Man, I’ve never felt so unwanted. My whole life, these things have been telling me I’m Player #1; now I’m like a third wheel in my own game.

Then again, this isn’t so much a game as a performance, like one of those plays where they get the audience to participate in certain parts. While you may get to sort-of do something once in a while, it’s clear that you’re only here to witness someone else’s production.

“Follow the provided Experiment Brief exactly.” Pretty much sums it up

Even the most linear of linear games will give you a little bit of room to interact with things in your own way. You know, something for you to overcome using your brain or reflexes. Solve a puzzle. Kill a monster. Make a significant choice. At least explore someplace cool.

For the briefest of moments at the very beginning it seems as if things might be ok, but after that they spend almost the entire game–no exaggeration–literally telling you, “do this, do that” like your micromanaging boss. And the few times they’re not standing right over your shoulder breathing down your neck, you have zero opportunity to do anything but march obediently toward your next destination.

This part was good for a little while

The things they’re ordering you to do aren’t even fun or interesting. They’re things like, “sit in this chair and don’t move.”

“Now turn this dial to the number we tell you and press that button right there.”

“Ok, set the radio to this station.”

“Good, now look up this code by fiddling with the annoying controls on a simulated microfilm machine.” (Do you guys even know what that is?)

Just as bad as I remember

They could have automated the entire experience without any real loss of content. You might as well just watch a video of someone else playing it and save yourself ten bucks.

Well, it’s got “stories” in the title, so maybe we’re supposed to focus on that. But even if you squint hard enough that the so-called gameplay blends into the whole, what kind of story are they telling?

It’s the sort of thing only a Writer could write. Pure narrative affectation.

You’d almost think that they were trying to make some kind of meta-point about free will, but no. The story has only one purpose: to mess with the viewer. Everything else is just decoration or plot device.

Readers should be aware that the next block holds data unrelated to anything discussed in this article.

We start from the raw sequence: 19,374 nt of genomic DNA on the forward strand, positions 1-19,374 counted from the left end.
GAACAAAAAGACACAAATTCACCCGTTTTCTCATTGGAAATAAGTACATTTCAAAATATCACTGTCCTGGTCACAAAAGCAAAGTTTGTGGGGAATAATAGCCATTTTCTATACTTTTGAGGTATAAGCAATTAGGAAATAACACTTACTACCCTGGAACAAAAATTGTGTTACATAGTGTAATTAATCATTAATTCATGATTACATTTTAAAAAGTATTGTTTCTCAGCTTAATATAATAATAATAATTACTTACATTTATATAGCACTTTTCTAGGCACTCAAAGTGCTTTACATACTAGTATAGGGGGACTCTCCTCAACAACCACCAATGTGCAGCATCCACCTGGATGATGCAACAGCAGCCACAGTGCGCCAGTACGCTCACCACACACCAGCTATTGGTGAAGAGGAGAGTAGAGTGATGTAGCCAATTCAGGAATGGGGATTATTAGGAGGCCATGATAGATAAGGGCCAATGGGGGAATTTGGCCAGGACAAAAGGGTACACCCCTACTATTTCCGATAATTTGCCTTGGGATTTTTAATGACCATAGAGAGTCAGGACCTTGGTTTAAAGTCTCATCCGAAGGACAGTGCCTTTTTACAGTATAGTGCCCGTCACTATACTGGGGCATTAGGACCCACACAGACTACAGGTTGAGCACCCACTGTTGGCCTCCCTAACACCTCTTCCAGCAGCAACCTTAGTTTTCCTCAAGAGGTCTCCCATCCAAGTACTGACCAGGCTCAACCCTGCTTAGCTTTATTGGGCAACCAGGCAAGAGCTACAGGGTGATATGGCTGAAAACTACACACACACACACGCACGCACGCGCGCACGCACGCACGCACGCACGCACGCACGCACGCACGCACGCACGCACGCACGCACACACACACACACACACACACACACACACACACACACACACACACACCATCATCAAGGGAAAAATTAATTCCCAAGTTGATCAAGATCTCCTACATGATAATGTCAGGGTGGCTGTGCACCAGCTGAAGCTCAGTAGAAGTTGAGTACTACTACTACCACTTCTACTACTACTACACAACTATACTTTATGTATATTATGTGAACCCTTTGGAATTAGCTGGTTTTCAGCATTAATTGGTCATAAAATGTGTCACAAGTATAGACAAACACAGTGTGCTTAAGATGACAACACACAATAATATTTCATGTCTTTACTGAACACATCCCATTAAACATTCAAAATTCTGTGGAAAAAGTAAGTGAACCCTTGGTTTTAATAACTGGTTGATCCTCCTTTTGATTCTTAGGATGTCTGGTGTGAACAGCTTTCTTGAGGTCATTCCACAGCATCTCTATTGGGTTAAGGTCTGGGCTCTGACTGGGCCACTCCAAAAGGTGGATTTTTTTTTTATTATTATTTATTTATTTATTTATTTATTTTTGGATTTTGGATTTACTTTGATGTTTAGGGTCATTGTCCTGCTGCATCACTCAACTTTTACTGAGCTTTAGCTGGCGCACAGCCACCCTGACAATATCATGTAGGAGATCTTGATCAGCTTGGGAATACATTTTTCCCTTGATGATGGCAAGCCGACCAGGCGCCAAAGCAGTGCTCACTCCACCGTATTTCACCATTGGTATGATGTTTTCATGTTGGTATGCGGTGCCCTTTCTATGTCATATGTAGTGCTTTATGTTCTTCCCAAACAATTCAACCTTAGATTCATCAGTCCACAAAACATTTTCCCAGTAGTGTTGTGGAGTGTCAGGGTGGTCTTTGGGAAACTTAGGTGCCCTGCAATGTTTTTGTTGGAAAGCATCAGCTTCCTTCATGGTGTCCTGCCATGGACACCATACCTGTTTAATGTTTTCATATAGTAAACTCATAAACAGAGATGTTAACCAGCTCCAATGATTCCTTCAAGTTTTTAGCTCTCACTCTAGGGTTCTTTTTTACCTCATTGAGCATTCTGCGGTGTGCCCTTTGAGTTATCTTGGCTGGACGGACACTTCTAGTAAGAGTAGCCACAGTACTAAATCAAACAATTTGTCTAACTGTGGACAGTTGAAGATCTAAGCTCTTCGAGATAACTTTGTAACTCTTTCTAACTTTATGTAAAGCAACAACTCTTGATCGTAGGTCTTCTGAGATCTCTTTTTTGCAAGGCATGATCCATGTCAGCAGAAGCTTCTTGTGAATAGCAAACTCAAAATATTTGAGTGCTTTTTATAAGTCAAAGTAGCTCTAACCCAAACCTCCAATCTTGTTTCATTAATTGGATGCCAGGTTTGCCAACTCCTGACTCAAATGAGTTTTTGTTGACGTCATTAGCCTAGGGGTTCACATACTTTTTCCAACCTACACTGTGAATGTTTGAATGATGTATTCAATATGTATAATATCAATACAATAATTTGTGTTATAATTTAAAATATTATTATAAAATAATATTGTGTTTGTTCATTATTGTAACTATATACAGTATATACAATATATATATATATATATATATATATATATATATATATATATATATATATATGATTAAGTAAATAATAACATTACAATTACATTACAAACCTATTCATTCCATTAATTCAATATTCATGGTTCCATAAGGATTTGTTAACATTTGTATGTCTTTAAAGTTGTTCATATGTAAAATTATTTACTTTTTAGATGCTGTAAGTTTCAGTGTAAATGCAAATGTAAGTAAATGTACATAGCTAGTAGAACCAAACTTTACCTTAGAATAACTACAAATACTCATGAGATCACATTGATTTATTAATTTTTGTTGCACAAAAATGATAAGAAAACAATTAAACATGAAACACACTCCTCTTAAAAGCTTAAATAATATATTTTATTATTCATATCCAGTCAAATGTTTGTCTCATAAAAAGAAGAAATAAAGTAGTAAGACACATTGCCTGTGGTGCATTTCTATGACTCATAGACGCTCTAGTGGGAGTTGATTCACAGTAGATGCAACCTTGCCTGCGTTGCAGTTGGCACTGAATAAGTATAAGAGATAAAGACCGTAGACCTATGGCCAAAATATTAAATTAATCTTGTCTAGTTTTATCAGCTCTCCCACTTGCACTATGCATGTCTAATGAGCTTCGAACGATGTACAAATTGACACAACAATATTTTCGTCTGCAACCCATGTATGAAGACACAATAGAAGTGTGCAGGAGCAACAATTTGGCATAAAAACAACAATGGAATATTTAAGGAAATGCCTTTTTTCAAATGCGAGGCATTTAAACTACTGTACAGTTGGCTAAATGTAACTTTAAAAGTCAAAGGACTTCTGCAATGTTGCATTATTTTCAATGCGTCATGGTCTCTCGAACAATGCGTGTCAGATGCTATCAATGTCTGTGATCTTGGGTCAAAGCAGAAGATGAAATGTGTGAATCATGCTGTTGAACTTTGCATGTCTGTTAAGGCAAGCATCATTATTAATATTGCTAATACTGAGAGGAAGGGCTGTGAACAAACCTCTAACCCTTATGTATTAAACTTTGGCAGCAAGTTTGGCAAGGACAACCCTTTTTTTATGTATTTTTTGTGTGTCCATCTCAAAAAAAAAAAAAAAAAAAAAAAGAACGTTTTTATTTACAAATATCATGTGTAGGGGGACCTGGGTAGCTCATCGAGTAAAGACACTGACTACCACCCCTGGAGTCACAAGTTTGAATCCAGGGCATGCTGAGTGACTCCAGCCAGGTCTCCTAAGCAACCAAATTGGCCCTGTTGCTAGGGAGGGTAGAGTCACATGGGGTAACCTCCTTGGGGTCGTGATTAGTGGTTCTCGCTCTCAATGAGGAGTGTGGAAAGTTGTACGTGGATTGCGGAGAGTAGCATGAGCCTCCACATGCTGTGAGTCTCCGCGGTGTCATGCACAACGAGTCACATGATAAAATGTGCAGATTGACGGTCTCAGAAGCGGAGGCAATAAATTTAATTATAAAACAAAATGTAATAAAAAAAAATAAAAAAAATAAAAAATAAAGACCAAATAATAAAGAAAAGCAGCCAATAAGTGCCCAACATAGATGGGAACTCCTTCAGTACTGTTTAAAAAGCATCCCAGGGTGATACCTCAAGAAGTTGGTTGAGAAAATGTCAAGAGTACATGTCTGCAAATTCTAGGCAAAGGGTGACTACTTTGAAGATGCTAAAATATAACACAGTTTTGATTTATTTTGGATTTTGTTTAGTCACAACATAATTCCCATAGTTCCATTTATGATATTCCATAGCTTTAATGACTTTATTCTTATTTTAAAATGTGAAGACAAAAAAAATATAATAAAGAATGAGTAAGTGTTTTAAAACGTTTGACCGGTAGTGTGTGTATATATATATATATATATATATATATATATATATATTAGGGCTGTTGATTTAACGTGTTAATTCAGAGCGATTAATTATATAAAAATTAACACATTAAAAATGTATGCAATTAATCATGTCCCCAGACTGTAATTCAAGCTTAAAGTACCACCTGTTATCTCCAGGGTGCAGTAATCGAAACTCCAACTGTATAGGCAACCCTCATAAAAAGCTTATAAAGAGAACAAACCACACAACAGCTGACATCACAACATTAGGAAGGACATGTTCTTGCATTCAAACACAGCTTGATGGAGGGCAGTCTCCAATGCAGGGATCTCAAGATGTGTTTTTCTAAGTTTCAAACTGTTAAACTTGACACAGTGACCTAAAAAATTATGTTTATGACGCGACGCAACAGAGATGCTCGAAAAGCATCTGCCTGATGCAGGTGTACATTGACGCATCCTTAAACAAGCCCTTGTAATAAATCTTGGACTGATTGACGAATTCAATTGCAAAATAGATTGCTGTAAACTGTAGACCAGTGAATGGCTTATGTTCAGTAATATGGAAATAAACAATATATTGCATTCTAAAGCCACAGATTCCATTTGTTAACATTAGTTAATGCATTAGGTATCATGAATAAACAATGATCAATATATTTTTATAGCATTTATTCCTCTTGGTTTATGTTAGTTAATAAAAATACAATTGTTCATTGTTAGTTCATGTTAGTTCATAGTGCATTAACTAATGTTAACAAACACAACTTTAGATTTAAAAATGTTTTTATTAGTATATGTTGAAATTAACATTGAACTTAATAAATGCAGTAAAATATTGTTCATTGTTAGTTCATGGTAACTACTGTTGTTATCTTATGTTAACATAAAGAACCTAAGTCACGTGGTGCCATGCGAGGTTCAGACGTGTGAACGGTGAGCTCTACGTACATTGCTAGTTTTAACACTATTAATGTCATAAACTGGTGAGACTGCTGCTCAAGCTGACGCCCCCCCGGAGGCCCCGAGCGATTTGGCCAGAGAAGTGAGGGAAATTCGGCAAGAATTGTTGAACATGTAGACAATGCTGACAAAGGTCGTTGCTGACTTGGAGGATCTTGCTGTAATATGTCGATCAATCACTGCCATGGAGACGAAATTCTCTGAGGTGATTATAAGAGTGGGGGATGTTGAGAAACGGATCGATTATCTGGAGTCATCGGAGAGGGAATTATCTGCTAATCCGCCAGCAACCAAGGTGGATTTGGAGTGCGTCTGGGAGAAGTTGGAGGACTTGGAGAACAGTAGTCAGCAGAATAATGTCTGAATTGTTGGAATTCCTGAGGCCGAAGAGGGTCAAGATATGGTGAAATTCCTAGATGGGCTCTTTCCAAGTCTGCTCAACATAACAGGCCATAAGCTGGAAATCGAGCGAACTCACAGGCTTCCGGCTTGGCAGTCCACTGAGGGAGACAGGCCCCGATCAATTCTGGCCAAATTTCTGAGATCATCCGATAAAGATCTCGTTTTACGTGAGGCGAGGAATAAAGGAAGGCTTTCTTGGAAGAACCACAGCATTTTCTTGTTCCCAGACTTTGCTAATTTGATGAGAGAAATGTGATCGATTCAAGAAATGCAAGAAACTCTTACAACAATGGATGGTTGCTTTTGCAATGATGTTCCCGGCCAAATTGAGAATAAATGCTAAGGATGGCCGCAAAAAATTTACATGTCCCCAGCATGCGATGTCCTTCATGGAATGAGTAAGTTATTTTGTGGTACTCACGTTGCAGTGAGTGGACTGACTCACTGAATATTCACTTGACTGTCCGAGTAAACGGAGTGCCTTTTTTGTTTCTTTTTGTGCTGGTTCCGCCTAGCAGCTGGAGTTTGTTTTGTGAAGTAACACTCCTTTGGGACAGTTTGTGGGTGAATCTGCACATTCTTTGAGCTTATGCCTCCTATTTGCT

They weren’t kidding about the epilepsy warning, by the way

For example, they go to great lengths to re-create a retro 80’s-style setting, complete with monochrome CRTs, text adventures and clicky mechanical keyboards–they even pulled out the Stranger Things-looking font–but it’s all for show; or maybe a little frisson of nostalgia if you’re old enough to be nostalgic about things like that. The events aren’t rooted in that time period in any meaningful way. As for the characters, they’re only there to advance the contrived plot. You don’t actually get to know anything about them as people.

You could argue that they’re basically doing the same thing as any episode of The Twilight Zone, but the punchline wasn’t nearly clever enough to justify the rest of the tedium. I mean, I’m terrible at figuring out plot twists and even I saw this one coming a mile away. It felt like playing hide and seek with a little kid, where you need to pretend not to see his feet sticking out and hear him giggling from behind the curtain in order to keep things going. In a “game” this self-conscious, you don’t exactly have to be a detective to know there’s something fishy going on.

I’ll give you three guesses

Pick your least favorite M Night Shyamalan movie–you have many to choose from–and then imagine that it stops after every scene and won’t start again until you type in a long access code that you have to look up on a two-factor authenticator.

Too bad. Like I said, Chapter 1 looked promising for a little while. They would have better off just following the lead of those first few minutes and telling a straight-up sci-fi/horror story instead, but you know that’s never gonna happen with something like this.

Developer: No Code

Publisher: Devolver Digital

Purchased on: Steam

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